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  • Writer's pictureSteven Marsh

Being a Gathered and Not Gathered church: a Reflection on 2 Kings 5:1-14, Psalm 30, Galatians 6:6-10

Jesus says, “The harvest is plentiful, but the laborers are few; therefore ask the Lord of the harvest to send out laborers into his harvest. Go on your way.”[1] Last Sunday following the 10:30am service there was a family on our courtyard with a “Please Help!” sign. Their presence on our church campus certainly reinforced the message that the church is to gather for worship, learning, and fellowship and then be sent in service to not gather in order to engage the disenfranchised.

In his letter to the Christians in Galatia, Paul was concerned about the Gnostics who taught a self-righteous brand of Christianity. Paul writes, “Do not be deceived.”  The Gnostics promoted knowledge and self-edification. The Gospel calls us to a simple faith and self-sacrifice.

In the 12th century there were many reasons for discouragement in Europe. There was the plague, an economy embedded in the feudal system, and Muslims pressing in from the East. In a small village north of Paris, St-Denis, there was an Abbot named Suger who had a vision for life that transcended the circumstances of his time. He wanted to rebuild the sanctuary of the Benedictine church of St-Denis. Abbot Suger envisioned flying buttresses, large windows, and vaulted ceilings rather than the more closed Romanesque style that existed. So, on July 14, 1140, what we now know as gothic architecture began. Abbot Suger’s vision of God, one of welcome and openness, radically transformed that village in St-Denis. With the psalmist we declare, “Sing praises to the Lord, O you his faithful ones, and give thanks to his holy name.”[2]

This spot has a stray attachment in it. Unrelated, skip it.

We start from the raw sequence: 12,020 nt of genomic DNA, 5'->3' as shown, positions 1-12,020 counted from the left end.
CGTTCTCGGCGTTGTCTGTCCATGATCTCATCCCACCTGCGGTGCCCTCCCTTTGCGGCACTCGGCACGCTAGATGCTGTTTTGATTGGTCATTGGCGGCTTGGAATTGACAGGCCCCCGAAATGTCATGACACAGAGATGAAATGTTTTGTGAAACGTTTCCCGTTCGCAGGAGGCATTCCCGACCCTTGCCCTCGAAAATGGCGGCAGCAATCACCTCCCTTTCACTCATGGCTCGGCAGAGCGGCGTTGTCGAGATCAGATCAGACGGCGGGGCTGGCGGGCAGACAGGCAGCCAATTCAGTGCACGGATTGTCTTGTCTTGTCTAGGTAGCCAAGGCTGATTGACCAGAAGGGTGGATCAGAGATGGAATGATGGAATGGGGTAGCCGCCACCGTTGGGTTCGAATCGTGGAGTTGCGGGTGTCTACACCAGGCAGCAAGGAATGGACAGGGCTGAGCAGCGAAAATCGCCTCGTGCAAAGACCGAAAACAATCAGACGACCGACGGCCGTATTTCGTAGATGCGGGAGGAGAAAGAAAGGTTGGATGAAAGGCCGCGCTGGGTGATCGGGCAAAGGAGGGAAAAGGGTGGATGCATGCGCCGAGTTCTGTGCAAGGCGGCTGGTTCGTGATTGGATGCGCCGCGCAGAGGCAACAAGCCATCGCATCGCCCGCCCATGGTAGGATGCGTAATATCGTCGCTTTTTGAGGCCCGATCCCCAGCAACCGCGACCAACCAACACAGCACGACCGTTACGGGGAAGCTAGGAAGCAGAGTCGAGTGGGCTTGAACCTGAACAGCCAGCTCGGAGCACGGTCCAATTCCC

Tomorrow, our country celebrates its 240th anniversary of independence from the British. Our forefathers and mothers had an identity and mission. Being a gathered and not gathered church arises out of identity and mission. Samuel P. Huntington, in his recent book Who Are We? makes the assertion that in post-September 11 America, our flag does not convey any meaning of America. “The explicit visual message of the Stars and Stripes is simply that America is a country that originally had thirteen and currently has fifty states. Beyond that, Americans, and others, can read into the flag any meaning they want.”[3] As a nation are we a “we?” May I suggest that the United States of America has an identity and mission according to the Declaration of Independence, Bill of Rights, and the Constitution. We are a nation based on values common to all humanity and in principle embracing many people.

Christians have an identity and mission according to the Bible. We are loved by God in order to love God and others. Halter and Smay write, “If our gatherings can take on a fresh, soft, pliable partnership with the larger story that’s being told through the scattered, incarnational life of our people…, our wineskins [structures] can easily be adjusted and people will be drawn to both [our gatherings and the larger story].” [4] Let us learn from the story of Elisha and Naaman in 2 Kings: “…knowledge of God and the truth of our circumstances may come from unexpected sources.”[5]

Proclaim the good news of Jesus Christ in word and deed. Our actions have implications.[6] I invite you to gather with a local congregation and not gather; to love God and love others, in order to be laborers in God’s harvest. Exercise simple faith and self-sacrifice.

[1]Luke 10:2-3a

[2]Psalm 30:4

[3]Samuel P. Huntington, Who Are We? (New York: Simon & Schuster, 2004), 8-9.

[4]Hugh Halter and Matt Smay, AND: The Gathered and Scattered Church (Grand Rapids, Michigan: Zondervan, 2010), 188.

[5]Haywood Barringer Spangler in David L. Bartlett and Barbara Brown Taylor, editors, Feasting on the Word, Year C, Volume 3, 197.

[6]Gleaned from Mark Douglas in David L. Bartlett and Barbara Brown Taylor, editors, Feasting on the Word, Year C, Volume 3, 210.

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